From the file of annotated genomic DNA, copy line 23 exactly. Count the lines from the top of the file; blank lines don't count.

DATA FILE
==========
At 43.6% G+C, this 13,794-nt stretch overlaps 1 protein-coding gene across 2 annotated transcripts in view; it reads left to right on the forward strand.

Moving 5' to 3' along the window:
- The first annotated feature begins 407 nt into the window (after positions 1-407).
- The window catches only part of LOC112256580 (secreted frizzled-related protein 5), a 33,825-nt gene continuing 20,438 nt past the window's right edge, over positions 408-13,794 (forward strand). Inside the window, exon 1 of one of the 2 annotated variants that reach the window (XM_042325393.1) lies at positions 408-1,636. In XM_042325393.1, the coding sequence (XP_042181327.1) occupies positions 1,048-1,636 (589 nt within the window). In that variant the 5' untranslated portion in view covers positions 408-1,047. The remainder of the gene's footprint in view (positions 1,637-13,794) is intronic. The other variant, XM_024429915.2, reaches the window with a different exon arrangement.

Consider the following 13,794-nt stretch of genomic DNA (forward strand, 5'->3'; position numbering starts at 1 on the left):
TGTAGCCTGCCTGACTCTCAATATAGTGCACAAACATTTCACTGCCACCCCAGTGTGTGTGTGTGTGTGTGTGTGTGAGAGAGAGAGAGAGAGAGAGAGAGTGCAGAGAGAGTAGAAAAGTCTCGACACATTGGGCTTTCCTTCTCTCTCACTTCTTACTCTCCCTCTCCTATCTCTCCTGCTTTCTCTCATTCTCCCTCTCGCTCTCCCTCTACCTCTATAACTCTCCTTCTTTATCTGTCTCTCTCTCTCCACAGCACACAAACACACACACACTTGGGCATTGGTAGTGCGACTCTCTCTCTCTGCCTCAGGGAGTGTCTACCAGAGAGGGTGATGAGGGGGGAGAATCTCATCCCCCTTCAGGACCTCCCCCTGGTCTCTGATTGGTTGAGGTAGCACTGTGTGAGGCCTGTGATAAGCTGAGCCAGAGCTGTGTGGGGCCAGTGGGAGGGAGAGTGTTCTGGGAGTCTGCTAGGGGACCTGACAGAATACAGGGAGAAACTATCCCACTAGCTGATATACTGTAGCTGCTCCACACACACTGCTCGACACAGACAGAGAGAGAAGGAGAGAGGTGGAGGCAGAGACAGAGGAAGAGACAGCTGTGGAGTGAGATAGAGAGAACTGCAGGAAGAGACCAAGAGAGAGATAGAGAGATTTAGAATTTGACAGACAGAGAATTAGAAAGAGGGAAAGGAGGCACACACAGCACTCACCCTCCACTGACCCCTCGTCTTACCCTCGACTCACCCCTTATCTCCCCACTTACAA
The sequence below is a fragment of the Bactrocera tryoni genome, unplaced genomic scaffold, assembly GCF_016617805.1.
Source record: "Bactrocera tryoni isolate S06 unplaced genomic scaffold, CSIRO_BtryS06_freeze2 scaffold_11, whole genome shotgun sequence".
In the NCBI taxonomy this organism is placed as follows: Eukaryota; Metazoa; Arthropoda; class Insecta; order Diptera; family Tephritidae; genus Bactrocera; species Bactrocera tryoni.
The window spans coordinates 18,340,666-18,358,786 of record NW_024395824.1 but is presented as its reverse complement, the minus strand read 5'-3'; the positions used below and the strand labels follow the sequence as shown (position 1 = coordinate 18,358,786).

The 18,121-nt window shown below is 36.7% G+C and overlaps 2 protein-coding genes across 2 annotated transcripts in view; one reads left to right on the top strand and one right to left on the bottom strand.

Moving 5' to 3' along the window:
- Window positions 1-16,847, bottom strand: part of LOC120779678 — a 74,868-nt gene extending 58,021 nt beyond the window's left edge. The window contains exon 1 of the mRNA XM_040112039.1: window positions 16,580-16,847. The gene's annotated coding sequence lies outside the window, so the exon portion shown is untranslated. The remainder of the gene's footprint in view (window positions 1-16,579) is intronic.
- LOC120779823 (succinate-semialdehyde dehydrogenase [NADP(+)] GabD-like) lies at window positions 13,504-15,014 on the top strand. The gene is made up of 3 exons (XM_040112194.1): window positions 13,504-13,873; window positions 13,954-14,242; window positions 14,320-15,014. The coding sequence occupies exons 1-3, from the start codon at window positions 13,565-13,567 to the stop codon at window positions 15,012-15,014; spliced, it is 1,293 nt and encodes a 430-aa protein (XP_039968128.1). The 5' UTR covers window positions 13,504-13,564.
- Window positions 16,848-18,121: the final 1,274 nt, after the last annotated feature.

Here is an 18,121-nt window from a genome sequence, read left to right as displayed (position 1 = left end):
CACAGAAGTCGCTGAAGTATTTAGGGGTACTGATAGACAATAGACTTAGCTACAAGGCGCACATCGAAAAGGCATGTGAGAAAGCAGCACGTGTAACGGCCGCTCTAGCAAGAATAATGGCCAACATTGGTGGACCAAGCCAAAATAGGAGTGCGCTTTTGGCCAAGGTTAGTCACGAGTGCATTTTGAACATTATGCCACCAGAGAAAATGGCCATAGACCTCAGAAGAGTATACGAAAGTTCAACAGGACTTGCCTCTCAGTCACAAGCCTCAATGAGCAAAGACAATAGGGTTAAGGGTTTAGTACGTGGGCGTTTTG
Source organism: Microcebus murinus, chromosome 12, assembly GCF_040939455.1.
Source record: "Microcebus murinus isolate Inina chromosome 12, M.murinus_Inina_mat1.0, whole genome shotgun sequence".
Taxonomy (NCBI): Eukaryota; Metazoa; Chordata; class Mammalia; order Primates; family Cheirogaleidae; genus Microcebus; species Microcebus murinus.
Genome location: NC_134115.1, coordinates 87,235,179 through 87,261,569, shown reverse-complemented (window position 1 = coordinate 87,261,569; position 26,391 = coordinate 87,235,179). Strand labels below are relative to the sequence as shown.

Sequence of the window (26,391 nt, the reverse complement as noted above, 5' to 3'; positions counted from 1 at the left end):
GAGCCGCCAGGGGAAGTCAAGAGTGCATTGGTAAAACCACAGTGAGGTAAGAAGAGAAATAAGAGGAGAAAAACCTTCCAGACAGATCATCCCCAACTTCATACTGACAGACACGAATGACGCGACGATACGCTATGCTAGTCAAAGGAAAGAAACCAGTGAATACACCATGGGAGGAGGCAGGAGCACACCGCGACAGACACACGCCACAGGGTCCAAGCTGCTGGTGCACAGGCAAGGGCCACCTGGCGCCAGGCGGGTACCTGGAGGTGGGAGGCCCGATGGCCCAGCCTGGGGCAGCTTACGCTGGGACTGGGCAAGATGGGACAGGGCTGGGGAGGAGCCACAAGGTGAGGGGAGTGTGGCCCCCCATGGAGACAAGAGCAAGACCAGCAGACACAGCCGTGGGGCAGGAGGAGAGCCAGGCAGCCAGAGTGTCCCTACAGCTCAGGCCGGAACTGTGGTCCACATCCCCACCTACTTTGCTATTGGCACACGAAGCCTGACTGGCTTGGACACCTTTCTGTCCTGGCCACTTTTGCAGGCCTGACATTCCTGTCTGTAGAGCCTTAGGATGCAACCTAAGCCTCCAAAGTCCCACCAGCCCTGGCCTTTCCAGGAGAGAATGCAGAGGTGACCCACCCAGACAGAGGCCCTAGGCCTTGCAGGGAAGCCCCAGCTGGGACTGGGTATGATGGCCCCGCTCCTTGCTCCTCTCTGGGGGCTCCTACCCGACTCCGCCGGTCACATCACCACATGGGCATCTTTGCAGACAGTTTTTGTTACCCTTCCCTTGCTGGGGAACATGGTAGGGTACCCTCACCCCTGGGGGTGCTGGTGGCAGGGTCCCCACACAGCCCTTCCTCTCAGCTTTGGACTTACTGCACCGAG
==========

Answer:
GAGCCGCCAGGGGAAGTCAAGAGTGCATTGGTAAAACCACAGTGAGGTAAGAAGAGAAATAAGAGGAGAAAAACCTTCCAGACAGATCATCCCCAACTTCATACTGACAGACACGAATGACGCGACGATACGCTATGCTAGTCAAAGGAAAGAAACCAGTGAATACACCATGGGAGGAGGCAGGAGCACACCGCGACAGACACACGCCACAGGGTCCAAGCTGCTGGTGCACAGGCAAGGGCCACCTGGCGCCAGGCGGGTACCTGGAGGTGGGAGGCCCGATGGCCCAGCCTGGGGCAGCTTACGCTGGGACTGGGCAAGATGGGACAGGGCTGGGGAGGAGCCACAAGGTGAGGGGAGTGTGGCCCCCCATGGAGACAAGAGCAAGACCAGCAGACACAGCCGTGGGGCAGGAGGAGAGCCAGGCAGCCAGAGTGTCCCTACAGCTCAGGCCGGAACTGTGGTCCACATCCCCACCTACTTTGCTATTGGCACACGAAGCCTGACTGGCTTGGACACCTTTCTGTCCTGGCCACTTTTGCAGGCCTGACATTCCTGTCTGTAGAGCCTTAGGATGCAACCTAAGCCTCCAAAGTCCCACCAGCCCTGGCCTTTCCAGGAGAGAATGCAGAGGTGACCCACCCAGACAGAGGCCCTAGGCCTTGCAGGGAAGCCCCAGCTGGGACTGGGTATGATGGCCCCGCTCCTTGCTCCTCTCTGGGGGCTCCTACCCGACTCCGCCGGTCACATCACCACATGGGCATCTTTGCAGACAGTTTTTGTTACCCTTCCCTTGCTGGGGAACATGGTAGGGTACCCTCACCCCTGGGGGTGCTGGTGGCAGGGTCCCCACACAGCCCTTCCTCTCAGCTTTGGACTTACTGCACCGAG